Text: Family of Spies: Inside the John Walker Spy Ring (Pete Earley)
Illustrations: Photographs from a walk around Waddinxveen
We think we know the landscape. But we don't have skin in the game. Soldiers and spies know the landscape better, since their lives depend on it. Details that escape us, get meaning in the field of tradecraft. One chalk line on a lamppost signals a secret meeting. We topographers, we would never notice that chalk line:
John and the KGB used a series of signals to contact each other when he did have a delivery. John would fly to Washington, rent a car, and drive to Sixteenth Street, a major north-south route in the northwest section of the city. He was supposed to use a piece of chalk to mark a signal at a prearranged spot along the busy street. The signal was changed after every drop, but it always was a single letter or number, such as A, F, 6, or 7, and John always drew it on Sixteenth Street near the Walter Reed Army Medical Center on a Thursday. At various times during his spying career, John drew his signal on the wall of a corner appliance store, a bridge abutment, a stone retaining wall, and on the side of an apartment complex. The Soviet embassy also is on Sixteenth Street and John assumed that an employee drove to work each Thursday along the route and watched for his mark.When your freedom depends on it you will become a deep topographer. You will search for remote places and get to know them well:
The locations that the KGB chose for exchanges were always remote areas and John, fearful of getting lost at night, had made it a practice to arrive several hours before the scheduled time to familiarize himself with the region. He drove quickly along the blacktop roads, picking out key sights – a small bridge, an elementary school, a grocery store – that would help him keep his bearings later that night.We should not only visit places, we should leave our own traces there. Enhance the mystery! Drop strange books under bridges, glue strange CD's behind traffic signs, leave mysterious sigils on the roadside. Make traces that only a deep topographer would recognize:
John had begun his portion of yesterday’s dead drop – just as the KGB instructions required – by turning onto a narrow road that meandered through a sparsely populated area. He altered his speed to check for tails, just as he had done earlier during his drive from Norfolk. The Russians had placed an empty 7-Up can upright on the right edge of the road at a predetermined spot, an unobtrusive signal to John that his KGB contact was in the area and ready to make the exchange. The next move was up to him. Five miles later, he stopped to put a 7-Up can upright beside the road to signal that he was ready. He then continued on to the drop point, where he left his bundle of classified documents near a utility pole and a tree with a “No Hunting” sign nailed on it.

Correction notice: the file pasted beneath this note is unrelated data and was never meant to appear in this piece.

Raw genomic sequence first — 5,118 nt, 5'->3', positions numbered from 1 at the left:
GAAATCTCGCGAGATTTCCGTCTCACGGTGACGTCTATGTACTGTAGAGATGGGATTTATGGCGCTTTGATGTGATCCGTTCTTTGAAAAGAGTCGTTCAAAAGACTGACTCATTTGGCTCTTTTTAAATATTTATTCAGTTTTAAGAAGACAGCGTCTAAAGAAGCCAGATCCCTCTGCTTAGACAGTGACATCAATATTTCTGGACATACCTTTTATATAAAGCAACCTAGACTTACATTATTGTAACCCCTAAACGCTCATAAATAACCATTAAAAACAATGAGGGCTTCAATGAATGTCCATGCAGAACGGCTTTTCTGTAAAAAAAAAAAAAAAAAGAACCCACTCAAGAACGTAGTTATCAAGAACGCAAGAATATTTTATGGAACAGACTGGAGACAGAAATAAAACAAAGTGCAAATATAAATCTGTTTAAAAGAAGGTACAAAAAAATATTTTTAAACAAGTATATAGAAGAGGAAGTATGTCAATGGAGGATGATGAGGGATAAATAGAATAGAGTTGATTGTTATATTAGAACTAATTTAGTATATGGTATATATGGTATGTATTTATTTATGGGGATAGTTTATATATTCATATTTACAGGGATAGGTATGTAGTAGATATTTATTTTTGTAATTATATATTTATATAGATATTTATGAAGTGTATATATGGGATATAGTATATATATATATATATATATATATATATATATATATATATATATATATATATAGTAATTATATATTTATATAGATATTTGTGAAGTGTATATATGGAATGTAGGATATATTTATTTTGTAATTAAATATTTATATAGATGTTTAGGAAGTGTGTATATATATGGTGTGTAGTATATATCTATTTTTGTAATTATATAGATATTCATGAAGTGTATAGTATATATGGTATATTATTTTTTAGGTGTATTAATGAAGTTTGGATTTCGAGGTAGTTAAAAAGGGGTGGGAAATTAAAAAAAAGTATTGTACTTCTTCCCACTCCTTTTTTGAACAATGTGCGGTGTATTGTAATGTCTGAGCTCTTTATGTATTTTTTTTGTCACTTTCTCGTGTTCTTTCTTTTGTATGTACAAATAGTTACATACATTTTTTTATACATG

Make your landscape more interesting. Leave gifts for other urban explorers:
John had prepared 129 stolen naval secrets for the KGB. The eight-by-ten-inch copies of classified documents were wrapped in a white plastic trash bag to protect them from rain. Even the Soviets couldn’t control the weather. He had hidden the bundle in the bottom of a brown paper grocery bag filled with an empty Diet Coke bottle, a used container of rubbing alcohol, an old box of Q-Tips, and a soap wrapper. At the same time that John was dropping off this package, the KGB was supposed to be dropping off a package of cash for him at a spot a few miles away. The Russians would also wrap john’s bills in plastic and hide them in a grocery bag filled with trash.
About this series Over the years I've collected many place descriptions. It's a waste to keep them on my harddisk. So I'll publish them from time to time. I will add some pictures when suitable.
Enhanced and amplified topographies can be found in a broad range of literature. The best ones link to metaphysics or mysticism and (pre-) load the landscape with unexpected layers, sheets, slabs and strata of meaning. We can appropriate all this work to enrich our everyday surroundings.
Previous posts are 1:The paranoid method, 2:Rooftops and sacrifices, 3:Oil and electricity, 4:Sewing machines, 5:Rooftops and apparitions, 6:Woods, 7:Mushrooms, 8:Formlessness (2d), 9:Formlessness (3d), 10:Autumn, 11:Monsters and mad scientists, 12:Empty spaces, 13:Stars and planets, 14:Addiction against emptiness, 15:Suggestive vagueness, 16: Ominous places and books, 17: Military technology, 18: Ominous telephones, 19: Observation, 20: History distortion.